President Obama signed an executive order Monday directing the Food and Drug Administration to take action to reduce prescription drug shortages, which the White House says have endangered patients and led to price gouging.
“Recently we have seen how the potential of drug shortages for vital drugs, including some cancers, can really have an adverse impact on patients and those who are caring for patients. Sometimes we run out of or run low on certain types of drugs and that drives up prices and it increases patient risk,” President Obama said at the signing in the Oval Office.
The new executive order instructs the FDA to take action in three areas: broaden reporting of potential drug shortages, expedite regulatory reviews that can help prevent shortages, and examine whether potential shortages have led to illegal price gouging.
According to the White House, these additional steps will help achieve some of the goals of bipartisan legislation currently in Congress that would strengthen the FDA’s ability to prevent prescription drug shortages in the future. The president supports the pending legislation.
What the Executive Order does not do, however, is give the president any new authority. White House officials today made clear that this action simply “enhances” and “amplifies” steps that are already being taken by the FDA to monitor and prevent drug shortages.
“The Executive Order does not grant us new authority beyond what the legislation on the books has already done,” HHS Secretary Kathleen Sebelius told reporters on a conference call this afternoon.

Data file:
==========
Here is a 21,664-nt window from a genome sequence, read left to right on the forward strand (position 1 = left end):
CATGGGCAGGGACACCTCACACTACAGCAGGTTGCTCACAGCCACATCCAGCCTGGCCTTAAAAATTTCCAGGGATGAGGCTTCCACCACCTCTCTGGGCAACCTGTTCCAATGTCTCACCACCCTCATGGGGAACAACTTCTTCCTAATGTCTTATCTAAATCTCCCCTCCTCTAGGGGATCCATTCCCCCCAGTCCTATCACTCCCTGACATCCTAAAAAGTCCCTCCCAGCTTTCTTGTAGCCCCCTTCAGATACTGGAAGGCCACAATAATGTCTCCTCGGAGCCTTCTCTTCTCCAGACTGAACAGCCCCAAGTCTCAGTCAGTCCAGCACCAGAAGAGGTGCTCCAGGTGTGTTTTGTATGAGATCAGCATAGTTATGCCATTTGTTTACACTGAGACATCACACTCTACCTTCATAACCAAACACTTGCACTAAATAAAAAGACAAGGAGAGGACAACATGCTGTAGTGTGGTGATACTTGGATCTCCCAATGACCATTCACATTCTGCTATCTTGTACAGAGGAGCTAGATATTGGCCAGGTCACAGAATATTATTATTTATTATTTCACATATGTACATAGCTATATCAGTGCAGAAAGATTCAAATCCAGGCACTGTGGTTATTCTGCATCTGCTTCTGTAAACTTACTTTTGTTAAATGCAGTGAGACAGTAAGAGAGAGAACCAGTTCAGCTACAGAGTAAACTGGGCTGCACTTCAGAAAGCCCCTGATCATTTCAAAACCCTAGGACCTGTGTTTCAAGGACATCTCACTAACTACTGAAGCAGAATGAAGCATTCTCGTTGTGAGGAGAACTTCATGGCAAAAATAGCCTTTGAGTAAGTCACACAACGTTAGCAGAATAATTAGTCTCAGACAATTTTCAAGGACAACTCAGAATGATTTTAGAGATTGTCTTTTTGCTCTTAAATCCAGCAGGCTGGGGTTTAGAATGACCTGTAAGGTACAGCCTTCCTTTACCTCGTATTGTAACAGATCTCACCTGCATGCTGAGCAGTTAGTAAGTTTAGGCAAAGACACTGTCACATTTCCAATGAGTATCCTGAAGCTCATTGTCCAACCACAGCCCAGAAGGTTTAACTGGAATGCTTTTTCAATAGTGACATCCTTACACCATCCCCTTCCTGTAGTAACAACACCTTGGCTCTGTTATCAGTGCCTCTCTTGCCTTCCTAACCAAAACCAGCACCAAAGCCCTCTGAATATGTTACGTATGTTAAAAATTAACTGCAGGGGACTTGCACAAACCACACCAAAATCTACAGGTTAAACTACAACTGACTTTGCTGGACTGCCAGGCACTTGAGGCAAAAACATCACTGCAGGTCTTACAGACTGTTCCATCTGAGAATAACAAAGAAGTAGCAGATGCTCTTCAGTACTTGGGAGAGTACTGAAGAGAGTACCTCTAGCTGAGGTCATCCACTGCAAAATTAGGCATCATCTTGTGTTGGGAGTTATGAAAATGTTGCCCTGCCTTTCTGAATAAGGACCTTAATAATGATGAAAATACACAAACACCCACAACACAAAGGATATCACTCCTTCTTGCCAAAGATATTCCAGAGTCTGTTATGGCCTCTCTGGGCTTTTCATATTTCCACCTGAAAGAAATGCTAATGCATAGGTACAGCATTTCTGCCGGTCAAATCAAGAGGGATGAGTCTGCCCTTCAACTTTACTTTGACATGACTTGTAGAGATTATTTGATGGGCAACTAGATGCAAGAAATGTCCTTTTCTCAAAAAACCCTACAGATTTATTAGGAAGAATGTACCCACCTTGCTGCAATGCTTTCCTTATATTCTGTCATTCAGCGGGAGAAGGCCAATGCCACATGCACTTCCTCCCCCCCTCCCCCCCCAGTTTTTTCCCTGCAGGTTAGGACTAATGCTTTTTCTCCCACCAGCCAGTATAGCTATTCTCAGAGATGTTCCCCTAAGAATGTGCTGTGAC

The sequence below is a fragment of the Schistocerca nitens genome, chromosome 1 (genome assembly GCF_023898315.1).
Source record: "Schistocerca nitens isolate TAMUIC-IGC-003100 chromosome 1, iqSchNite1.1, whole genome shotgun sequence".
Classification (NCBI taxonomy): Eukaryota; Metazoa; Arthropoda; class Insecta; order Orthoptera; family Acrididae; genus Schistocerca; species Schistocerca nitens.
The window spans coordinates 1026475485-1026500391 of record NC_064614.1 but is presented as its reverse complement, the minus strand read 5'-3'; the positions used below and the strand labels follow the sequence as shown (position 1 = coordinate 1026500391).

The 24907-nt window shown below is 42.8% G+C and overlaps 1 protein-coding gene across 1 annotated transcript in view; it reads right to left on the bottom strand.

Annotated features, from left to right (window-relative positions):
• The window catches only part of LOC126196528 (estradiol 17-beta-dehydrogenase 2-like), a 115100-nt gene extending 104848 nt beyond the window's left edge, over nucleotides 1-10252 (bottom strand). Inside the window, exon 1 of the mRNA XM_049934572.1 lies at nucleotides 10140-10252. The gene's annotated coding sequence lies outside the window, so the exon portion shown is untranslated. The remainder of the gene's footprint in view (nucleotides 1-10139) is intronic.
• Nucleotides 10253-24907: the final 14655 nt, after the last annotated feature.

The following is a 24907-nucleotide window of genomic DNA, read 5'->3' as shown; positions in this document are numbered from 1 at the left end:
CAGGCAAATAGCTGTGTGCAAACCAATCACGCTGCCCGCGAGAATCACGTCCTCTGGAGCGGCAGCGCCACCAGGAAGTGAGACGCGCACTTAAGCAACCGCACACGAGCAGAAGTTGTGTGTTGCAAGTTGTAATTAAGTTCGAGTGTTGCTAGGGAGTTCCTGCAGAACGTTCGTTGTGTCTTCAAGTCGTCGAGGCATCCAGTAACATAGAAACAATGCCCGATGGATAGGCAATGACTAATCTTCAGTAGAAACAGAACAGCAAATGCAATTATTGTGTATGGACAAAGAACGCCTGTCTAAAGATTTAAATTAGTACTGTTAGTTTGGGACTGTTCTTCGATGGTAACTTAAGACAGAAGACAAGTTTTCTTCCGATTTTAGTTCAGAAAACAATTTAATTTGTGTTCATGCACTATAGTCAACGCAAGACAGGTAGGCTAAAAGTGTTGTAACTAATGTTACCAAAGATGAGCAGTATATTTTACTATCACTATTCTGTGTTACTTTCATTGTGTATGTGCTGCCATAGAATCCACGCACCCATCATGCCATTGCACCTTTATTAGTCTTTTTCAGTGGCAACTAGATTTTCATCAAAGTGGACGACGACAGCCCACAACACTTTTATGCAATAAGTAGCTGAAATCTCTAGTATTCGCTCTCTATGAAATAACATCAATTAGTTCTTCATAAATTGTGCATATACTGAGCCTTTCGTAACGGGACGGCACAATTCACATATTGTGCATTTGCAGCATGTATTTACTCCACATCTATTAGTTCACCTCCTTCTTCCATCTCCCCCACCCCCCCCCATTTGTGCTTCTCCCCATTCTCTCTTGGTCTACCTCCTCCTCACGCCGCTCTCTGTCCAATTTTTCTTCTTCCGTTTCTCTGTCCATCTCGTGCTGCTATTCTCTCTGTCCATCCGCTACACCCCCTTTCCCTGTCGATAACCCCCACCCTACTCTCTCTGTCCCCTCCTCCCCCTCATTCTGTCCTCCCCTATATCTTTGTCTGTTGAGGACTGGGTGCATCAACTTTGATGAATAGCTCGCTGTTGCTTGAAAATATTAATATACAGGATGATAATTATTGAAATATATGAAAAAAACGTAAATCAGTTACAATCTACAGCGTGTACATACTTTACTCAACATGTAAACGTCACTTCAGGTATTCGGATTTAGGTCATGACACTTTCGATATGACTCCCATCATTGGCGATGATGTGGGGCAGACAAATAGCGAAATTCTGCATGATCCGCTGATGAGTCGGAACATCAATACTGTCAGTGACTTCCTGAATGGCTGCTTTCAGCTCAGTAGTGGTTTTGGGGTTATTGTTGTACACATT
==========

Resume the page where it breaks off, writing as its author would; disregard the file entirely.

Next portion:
In addition to expediting review of drug suppliers and new manufacturing sites to prevent shortages, the administration also announced it is adding five new staffers to the FDA’s Drug Shortages Program and sending a letter to manufacturers to remind them to report the discontinuation of certain drugs.
Today’s action is part of the president’s continuing “We Can’t Wait” campaign to take unilateral action to boost the economy without the need for cooperation from Republicans in Congress, who are blocking the president’s $447 billion bill to spur job growth.
“Over the last five years the number of these drug shortages has nearly tripled. Even though the FDA has prevented an actual crisis, this is one of those-slow rolling problems that could end up resulting in disaster for patients and health care facilities all across the country,” Obama said today. “Congress has been trying since February to do something about this. It has not yet been able to get it done and it is the belief of this administration… that we can’t wait for action on the Hill. We’ve got to go ahead and move forward.”
The president was joined at today’s signing by Bonnie Frawley, a Pharmacy Manager for perioperative services at the Brigham and Women’s Hospital in Boston, Mass., and Jay Cuetara, a 49-year-old cancer patient who lives in San Francisco, Calif.